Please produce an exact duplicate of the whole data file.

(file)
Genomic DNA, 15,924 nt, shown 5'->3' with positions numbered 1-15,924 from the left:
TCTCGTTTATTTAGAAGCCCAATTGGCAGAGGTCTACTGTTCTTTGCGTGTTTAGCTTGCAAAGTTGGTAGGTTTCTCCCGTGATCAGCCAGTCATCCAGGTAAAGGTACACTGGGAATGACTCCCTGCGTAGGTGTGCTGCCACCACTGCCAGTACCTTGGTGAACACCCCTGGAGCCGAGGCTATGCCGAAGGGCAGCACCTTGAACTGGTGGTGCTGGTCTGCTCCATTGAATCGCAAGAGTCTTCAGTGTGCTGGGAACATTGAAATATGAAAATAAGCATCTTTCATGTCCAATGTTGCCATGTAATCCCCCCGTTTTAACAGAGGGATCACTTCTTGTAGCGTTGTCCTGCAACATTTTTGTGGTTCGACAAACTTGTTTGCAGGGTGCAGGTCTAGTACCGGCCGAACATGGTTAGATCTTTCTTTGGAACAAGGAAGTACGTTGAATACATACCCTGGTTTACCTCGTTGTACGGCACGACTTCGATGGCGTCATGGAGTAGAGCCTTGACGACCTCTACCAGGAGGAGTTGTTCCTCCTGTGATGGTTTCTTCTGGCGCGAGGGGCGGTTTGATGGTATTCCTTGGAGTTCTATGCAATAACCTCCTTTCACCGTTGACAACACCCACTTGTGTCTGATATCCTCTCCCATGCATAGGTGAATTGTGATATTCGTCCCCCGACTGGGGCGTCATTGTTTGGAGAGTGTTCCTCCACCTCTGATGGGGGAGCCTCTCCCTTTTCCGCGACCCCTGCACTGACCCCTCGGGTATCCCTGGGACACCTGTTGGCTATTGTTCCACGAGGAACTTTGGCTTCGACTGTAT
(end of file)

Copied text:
Genomic DNA, 15,924 nt, shown 5'->3' with positions numbered 1-15,924 from the left:
TCTCGTTTATTTAGAAGCCCAATTGGCAGAGGTCTACTGTTCTTTGCGTGTTTAGCTTGCAAAGTTGGTAGGTTTCTCCCGTGATCAGCCAGTCATCCAGGTAAAGGTACACTGGGAATGACTCCCTGCGTAGGTGTGCTGCCACCACTGCCAGTACCTTGGTGAACACCCCTGGAGCCGAGGCTATGCCGAAGGGCAGCACCTTGAACTGGTGGTGCTGGTCTGCTCCATTGAATCGCAAGAGTCTTCAGTGTGCTGGGAACATTGAAATATGAAAATAAGCATCTTTCATGTCCAATGTTGCCATGTAATCCCCCCGTTTTAACAGAGGGATCACTTCTTGTAGCGTTGTCCTGCAACATTTTTGTGGTTCGACAAACTTGTTTGCAGGGTGCAGGTCTAGTACCGGCCGAACATGGTTAGATCTTTCTTTGGAACAAGGAAGTACGTTGAATACATACCCTGGTTTACCTCGTTGTACGGCACGACTTCGATGGCGTCATGGAGTAGAGCCTTGACGACCTCTACCAGGAGGAGTTGTTCCTCCTGTGATGGTTTCTTCTGGCGCGAGGGGCGGTTTGATGGTATTCCTTGGAGTTCTATGCAATAACCTCCTTTCACCGTTGACAACACCCACTTGTGTCTGATATCCTCTCCCATGCATAGGTGAATTGTGATATTCGTCCCCCGACTGGGGCGTCATTGTTTGGAGAGTGTTCCTCCACCTCTGATGGGGGAGCCTCTCCCTTTTCCGCGACCCCTGCACTGACCCCTCGGGTATCCCTGGGACACCTGTTGGCTATTGTTCCACGAGGAACTTTGGCTTCGACTGTAT